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Magnets Lure Multi-Drug Ferrying Nanoparticles to Tumors for Targeted Combination Chemo Therapy

3nano particle Magnets Lure Multi Drug Ferrying Nanoparticles to Tumors for Targeted Combination Chemo Therapy

The particles were designed to release doxorubicin when exposed to ultraviolet light. Here, ovarian cancer cells turn red as the doxorubicin is released over time. Image courtesy of Erik Dreaden and Kevin Shopsowitz

Attacking tumors with multiple drugs can profoundly increase the effectiveness of chemotherapy. Nanoparticles are rapidly being developed that seek out cancer cells and drop their deadly cargo precisely where needed, but combining multiple chemo agents in the same nanoparticle can be difficult. Since only two main methods exist of combining chemo with nanoparticles, encapsulation or by chemical attaching the two to each other, it’s difficult to have more than three drugs delivered together in a controlled fashion.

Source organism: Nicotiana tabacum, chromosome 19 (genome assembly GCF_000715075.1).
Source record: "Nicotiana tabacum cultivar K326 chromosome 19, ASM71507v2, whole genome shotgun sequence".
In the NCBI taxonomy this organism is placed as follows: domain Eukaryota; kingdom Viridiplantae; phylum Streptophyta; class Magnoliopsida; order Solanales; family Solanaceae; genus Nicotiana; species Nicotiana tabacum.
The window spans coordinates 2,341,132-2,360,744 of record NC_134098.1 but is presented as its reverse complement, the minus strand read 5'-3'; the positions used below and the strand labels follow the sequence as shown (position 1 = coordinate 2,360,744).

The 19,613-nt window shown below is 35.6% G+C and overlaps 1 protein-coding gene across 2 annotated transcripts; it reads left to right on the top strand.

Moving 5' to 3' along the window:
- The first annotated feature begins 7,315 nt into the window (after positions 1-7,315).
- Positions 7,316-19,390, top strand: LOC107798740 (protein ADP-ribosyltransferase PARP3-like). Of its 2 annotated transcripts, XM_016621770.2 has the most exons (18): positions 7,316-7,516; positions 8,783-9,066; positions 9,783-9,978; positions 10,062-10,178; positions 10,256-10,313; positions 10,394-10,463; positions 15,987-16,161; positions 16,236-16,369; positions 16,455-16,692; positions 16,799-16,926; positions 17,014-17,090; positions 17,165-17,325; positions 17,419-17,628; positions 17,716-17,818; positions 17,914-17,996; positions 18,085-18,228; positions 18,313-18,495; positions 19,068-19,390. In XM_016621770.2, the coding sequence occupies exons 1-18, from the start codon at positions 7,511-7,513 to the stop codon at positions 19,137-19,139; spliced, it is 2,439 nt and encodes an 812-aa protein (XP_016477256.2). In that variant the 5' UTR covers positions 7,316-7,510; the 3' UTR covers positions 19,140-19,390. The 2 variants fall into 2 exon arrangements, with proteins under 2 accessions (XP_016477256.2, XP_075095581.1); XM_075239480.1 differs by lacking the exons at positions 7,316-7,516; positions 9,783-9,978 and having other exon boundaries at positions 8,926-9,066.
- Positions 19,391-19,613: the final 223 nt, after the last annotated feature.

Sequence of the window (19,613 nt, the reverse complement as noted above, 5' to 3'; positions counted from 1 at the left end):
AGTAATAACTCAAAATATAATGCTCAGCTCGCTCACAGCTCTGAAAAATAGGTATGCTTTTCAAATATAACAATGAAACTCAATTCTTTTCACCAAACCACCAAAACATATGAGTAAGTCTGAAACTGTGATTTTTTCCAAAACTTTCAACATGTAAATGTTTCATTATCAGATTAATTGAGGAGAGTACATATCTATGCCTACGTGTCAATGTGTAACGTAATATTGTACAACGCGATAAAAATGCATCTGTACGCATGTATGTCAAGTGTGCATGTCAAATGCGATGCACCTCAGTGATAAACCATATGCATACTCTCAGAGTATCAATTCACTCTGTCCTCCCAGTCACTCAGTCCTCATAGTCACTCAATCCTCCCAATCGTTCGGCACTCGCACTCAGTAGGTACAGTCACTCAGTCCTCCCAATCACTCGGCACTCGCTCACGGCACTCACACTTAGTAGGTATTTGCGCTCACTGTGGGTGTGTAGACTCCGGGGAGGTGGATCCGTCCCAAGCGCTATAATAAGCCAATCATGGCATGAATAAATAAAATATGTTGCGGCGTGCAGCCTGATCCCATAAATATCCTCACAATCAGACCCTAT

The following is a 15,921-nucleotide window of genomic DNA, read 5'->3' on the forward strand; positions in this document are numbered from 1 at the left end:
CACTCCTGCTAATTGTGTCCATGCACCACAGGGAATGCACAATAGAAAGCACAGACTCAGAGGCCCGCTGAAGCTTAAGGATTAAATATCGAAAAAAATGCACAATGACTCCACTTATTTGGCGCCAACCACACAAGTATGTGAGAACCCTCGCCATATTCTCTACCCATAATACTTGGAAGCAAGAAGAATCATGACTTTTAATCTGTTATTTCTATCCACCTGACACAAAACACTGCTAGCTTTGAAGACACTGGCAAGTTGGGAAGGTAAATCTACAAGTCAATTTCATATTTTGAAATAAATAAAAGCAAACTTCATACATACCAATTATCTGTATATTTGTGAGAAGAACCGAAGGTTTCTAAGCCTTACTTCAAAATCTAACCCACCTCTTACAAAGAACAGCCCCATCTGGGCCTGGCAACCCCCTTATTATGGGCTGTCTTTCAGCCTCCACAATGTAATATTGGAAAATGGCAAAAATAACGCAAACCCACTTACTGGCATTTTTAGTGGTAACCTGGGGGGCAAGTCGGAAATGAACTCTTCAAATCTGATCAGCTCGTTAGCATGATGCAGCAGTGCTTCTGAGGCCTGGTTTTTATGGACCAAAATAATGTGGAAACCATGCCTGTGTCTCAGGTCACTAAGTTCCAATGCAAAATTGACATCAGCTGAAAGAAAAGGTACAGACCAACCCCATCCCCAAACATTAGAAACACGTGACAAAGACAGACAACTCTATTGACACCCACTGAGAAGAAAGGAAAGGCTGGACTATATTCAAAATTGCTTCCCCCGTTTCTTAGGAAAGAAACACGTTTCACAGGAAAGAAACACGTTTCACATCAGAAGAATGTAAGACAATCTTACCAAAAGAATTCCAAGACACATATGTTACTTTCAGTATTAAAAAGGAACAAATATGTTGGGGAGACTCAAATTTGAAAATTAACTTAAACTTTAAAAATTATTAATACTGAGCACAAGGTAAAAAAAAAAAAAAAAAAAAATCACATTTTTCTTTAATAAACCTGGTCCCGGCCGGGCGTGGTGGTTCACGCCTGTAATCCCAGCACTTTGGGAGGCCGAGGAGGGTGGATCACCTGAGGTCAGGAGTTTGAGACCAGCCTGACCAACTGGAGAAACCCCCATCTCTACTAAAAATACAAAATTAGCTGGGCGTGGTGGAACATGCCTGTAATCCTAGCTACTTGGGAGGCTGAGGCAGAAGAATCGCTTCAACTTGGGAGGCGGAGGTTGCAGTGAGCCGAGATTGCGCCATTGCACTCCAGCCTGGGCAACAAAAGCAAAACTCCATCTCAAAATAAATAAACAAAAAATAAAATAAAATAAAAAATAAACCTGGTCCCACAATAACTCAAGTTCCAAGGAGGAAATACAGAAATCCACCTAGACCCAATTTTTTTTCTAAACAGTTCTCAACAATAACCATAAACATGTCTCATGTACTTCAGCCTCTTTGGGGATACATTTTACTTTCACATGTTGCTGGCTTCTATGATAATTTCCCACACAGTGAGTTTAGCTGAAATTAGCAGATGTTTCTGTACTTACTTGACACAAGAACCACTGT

nano p Magnets Lure Multi Drug Ferrying Nanoparticles to Tumors for Targeted Combination Chemo Therapy

Scientists at MIT have now reported in Journal of the American Chemical Society on a new method of creating therapeutic nanoparticles that have any number of drugs present within their structure. This is accomplished by building the nanoparticles using components that already have the drugs within them. Each chemo agent uses a different mechanism for release into the body, including activation by enzymes and an antioxidant present inside cells, as well through using externally applied ultraviolet light. In principle, any number of drugs can be combined using the new technique, potentially offering physicians a powerful multi-agent cancer fighting platform.

Study appeared in JACS

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